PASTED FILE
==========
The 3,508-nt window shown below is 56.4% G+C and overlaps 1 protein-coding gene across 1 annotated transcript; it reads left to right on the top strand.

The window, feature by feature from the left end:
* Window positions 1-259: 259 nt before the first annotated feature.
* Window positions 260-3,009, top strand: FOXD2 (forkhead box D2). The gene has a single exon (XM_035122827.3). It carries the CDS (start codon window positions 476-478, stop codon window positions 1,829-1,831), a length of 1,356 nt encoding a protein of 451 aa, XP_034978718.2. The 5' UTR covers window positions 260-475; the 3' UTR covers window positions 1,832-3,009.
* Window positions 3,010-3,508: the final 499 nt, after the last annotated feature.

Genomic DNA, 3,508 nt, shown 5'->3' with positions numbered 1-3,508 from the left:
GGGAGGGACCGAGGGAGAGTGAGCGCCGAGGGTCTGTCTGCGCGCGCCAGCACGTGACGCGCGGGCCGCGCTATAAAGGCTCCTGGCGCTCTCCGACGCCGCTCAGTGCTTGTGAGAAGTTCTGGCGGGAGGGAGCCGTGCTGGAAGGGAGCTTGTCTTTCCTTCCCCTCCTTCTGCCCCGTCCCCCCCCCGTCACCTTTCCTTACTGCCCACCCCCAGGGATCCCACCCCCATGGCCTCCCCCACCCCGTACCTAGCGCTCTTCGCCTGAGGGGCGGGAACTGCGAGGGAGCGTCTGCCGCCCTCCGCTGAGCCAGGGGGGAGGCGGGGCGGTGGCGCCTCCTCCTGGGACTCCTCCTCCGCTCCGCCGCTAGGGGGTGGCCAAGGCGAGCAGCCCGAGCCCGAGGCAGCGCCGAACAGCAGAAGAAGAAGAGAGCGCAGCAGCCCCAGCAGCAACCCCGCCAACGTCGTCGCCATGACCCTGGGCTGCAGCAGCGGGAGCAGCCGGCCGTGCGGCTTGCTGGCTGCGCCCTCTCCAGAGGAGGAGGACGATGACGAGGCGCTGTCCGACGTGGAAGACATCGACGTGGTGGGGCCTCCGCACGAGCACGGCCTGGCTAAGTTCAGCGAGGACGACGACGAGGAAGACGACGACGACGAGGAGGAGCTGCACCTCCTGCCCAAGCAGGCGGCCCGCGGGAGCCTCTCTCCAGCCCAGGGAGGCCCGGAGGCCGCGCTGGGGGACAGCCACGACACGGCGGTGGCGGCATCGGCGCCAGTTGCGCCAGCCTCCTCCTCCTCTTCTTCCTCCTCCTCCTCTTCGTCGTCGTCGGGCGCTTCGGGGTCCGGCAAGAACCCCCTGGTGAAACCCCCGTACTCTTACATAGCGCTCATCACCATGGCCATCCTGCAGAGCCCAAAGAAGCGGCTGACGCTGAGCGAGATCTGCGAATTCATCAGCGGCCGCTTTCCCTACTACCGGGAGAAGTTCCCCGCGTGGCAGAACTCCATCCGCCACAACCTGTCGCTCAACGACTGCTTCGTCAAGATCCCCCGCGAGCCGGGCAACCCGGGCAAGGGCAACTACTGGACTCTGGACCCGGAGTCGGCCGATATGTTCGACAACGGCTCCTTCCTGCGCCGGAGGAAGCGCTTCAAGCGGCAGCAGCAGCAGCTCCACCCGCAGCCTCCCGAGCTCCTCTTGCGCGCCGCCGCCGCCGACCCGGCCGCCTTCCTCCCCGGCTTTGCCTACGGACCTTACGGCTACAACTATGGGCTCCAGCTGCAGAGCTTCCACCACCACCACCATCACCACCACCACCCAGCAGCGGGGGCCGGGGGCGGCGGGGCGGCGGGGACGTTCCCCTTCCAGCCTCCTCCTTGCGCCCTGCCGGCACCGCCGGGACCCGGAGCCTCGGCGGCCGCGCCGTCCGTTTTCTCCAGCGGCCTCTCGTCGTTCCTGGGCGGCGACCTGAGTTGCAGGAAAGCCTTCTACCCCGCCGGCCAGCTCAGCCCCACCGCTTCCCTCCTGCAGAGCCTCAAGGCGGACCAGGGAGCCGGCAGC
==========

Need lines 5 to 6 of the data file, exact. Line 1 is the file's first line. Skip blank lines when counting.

* Window positions 3,010-3,508: the final 499 nt, after the last annotated feature.

Genomic DNA, 3,508 nt, shown 5'->3' with positions numbered 1-3,508 from the left: